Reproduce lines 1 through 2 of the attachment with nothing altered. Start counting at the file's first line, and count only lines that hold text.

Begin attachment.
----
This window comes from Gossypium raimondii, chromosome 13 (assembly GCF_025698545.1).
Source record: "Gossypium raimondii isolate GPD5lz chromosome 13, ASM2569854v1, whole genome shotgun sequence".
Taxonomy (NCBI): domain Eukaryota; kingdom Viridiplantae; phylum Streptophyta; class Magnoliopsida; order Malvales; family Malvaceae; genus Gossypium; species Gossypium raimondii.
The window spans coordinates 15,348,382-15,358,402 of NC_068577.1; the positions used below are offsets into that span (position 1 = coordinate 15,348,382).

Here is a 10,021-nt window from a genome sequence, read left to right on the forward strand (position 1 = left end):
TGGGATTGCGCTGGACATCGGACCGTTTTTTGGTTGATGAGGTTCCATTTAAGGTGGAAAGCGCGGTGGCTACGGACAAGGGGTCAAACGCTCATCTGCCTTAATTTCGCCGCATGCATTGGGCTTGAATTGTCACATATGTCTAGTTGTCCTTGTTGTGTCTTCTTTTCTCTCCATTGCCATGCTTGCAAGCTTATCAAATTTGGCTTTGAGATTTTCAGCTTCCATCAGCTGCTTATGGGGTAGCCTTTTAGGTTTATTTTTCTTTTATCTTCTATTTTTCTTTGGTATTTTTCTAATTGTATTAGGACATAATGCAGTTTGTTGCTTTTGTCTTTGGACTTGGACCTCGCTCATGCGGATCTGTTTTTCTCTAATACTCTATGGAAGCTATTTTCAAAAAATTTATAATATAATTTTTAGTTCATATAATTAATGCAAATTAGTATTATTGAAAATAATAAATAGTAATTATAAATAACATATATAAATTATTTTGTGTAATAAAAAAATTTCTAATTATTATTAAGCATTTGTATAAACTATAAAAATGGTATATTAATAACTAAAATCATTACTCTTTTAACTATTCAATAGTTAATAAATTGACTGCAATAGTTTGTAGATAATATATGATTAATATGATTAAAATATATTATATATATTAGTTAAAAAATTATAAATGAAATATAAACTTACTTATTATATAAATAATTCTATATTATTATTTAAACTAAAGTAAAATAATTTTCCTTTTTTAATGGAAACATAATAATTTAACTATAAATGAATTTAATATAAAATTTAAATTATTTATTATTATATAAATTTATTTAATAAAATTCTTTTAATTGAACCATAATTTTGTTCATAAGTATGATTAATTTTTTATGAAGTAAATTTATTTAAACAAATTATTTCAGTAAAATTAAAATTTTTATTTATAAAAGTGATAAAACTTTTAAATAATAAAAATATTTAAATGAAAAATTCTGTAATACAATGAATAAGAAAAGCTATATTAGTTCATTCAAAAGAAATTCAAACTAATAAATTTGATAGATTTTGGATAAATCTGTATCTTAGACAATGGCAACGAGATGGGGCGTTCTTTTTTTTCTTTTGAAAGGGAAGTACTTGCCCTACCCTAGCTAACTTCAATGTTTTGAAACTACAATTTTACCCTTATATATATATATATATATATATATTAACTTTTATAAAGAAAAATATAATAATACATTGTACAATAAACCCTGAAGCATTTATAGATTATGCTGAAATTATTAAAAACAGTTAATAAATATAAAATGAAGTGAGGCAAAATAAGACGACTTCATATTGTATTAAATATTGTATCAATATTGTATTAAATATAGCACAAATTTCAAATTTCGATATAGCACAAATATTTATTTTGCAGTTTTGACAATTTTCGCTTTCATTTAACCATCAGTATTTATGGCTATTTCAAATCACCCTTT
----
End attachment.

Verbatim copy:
This window comes from Gossypium raimondii, chromosome 13 (assembly GCF_025698545.1).
Source record: "Gossypium raimondii isolate GPD5lz chromosome 13, ASM2569854v1, whole genome shotgun sequence".